BREAKING NEWS

BREAKING NEWS

Sawaski bond amended to allow visit to ailing sister

Garrett Neese/Daily Mining Gazette Don Sawaski is seen in Houghton County Circuit Court with his attorney Karl Numinen in a hearing to amend the trems of his bond. Sawaski will be allowed to travel to Gogebic County to see his ailing sister.

HOUGHTON — The bond of a former Houghton High School athletic director accused of possessing child pornography was amended to allow him to visit his ailing sister in Gogebic County.

Don Sawaski, 72, appeared for a hearing in Houghton County Circuit Court Tuesday. His bond conditions otherwise require him to stay in Houghton County.

Sawaski is charged with two counts of possession of child sexually abusive material, a four-year felony, and using a computer to commit a crime, a seven-year felony. He is scheduled to begin a five-day trial on the charge on June 12.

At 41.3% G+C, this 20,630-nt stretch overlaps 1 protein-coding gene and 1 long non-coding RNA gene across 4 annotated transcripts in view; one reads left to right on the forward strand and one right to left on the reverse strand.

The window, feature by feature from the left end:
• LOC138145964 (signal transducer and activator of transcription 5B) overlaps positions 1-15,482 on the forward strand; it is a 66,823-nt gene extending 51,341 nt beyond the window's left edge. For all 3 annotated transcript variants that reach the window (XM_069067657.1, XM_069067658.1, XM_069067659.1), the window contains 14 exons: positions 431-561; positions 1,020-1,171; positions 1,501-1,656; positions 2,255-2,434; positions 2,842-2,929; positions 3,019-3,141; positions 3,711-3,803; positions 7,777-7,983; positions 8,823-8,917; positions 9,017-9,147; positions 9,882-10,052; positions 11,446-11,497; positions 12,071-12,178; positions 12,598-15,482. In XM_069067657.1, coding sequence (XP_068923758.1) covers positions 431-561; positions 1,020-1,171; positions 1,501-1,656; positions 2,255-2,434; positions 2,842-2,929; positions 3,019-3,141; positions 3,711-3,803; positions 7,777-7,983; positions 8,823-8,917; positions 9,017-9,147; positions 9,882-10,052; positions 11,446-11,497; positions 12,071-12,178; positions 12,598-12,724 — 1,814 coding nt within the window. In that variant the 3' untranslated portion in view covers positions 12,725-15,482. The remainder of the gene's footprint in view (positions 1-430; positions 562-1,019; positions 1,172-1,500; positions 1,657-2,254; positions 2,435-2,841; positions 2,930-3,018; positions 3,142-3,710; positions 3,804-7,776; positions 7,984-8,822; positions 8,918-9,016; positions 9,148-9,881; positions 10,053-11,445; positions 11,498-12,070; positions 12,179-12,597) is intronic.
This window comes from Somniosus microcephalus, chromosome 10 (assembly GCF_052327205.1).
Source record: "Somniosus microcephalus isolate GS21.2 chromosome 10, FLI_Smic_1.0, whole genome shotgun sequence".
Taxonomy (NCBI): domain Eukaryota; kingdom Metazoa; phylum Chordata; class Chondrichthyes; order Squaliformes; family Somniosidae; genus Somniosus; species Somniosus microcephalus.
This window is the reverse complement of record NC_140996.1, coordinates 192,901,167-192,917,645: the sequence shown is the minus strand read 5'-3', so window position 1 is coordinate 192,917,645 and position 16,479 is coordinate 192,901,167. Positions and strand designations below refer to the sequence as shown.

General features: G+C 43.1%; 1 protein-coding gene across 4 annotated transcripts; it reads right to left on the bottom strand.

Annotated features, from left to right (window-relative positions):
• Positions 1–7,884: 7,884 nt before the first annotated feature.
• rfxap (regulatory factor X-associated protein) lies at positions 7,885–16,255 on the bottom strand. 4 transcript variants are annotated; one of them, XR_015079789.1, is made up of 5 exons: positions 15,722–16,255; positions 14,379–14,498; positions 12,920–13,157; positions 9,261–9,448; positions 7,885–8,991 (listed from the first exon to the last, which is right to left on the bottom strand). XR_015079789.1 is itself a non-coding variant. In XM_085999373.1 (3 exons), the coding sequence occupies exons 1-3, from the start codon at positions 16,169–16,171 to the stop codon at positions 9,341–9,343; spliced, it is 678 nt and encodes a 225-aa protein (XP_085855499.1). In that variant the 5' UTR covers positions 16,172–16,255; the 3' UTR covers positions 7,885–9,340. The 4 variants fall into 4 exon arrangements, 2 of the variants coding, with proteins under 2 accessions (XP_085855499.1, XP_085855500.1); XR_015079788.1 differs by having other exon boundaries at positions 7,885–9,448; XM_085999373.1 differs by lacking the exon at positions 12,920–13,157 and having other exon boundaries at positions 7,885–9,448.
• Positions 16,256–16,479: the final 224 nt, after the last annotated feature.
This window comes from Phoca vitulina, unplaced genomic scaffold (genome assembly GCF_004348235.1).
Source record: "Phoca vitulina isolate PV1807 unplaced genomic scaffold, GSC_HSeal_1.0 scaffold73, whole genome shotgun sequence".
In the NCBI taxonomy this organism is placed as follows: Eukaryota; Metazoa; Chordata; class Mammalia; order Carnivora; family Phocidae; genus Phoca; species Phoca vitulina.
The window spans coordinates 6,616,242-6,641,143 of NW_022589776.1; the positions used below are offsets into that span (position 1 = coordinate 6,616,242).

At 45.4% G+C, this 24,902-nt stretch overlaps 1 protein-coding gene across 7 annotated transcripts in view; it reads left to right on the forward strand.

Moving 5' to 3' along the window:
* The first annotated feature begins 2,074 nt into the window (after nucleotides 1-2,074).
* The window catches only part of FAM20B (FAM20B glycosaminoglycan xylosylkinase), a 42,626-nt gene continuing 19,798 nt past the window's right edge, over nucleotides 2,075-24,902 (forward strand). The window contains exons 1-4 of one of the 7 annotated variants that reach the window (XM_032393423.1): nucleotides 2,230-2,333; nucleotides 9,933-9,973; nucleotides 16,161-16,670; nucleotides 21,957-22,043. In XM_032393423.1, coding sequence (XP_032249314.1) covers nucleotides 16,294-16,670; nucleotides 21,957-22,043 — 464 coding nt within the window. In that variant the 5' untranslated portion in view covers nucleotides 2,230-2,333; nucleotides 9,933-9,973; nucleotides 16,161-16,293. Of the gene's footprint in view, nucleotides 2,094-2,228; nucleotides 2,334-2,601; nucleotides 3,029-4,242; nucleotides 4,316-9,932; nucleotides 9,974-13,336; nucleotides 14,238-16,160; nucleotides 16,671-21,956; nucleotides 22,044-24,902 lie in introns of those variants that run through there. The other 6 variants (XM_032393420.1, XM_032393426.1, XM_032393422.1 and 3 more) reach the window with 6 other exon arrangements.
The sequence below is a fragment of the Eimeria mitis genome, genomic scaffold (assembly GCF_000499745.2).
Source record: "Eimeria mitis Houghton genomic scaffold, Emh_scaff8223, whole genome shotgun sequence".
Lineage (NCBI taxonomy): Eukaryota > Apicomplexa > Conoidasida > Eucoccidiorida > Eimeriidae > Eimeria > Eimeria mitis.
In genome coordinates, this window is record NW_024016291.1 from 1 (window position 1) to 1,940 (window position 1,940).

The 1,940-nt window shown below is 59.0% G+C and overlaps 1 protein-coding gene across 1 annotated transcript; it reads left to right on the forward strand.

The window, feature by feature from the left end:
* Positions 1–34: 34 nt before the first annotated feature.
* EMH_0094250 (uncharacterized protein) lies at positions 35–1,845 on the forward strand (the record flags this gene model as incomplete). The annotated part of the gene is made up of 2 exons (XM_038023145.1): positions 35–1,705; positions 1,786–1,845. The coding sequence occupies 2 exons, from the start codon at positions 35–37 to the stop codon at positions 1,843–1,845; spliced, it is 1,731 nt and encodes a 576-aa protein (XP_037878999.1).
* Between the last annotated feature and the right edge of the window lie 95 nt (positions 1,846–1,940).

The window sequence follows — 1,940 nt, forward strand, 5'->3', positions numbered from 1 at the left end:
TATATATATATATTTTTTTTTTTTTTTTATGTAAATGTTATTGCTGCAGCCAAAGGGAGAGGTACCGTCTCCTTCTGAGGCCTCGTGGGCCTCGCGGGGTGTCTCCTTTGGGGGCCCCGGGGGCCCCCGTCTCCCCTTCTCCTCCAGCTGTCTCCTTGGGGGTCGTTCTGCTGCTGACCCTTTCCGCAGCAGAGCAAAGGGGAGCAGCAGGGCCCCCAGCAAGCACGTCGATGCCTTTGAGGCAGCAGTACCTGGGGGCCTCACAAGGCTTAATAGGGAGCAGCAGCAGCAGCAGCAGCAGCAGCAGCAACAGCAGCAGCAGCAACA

At the hearing, Sawaski’s attorney, Karl Numinen, expanded his request to allow Sawaski to travel throughout the state. He said looking at court factors that determine bond, such as Sawaski’s record of attending court hearings and lack of prior criminal record.

He also said the chances of a conviction or of jail time was fairly low.

“When you look at that factor, even though these are serious charges, it doesn’t weigh so heavily that the court needs to include this tight geographic restriction,” he said.

Prosecutor Michael Makinen left the original request at Judge Charles Goodman’s discretion. As for the expanded request, he did not want to make an argument without having time to review the file.

“I really wouldn’t at this point (want) to address those issues based on my remembrance of the police report which gave rise to this charge,” he said. “It would not do the defense any good, it might not do the case any good, and I don’t choose to talk about it at this time.”

Goodman agreed Makinen would have no reason to have prepared for Numinen’s new request.

“An attorney, be it a prosecuting attorney or otherwise, is entitled to come to court and know what the issue anticipated to be argued would be,” he said.

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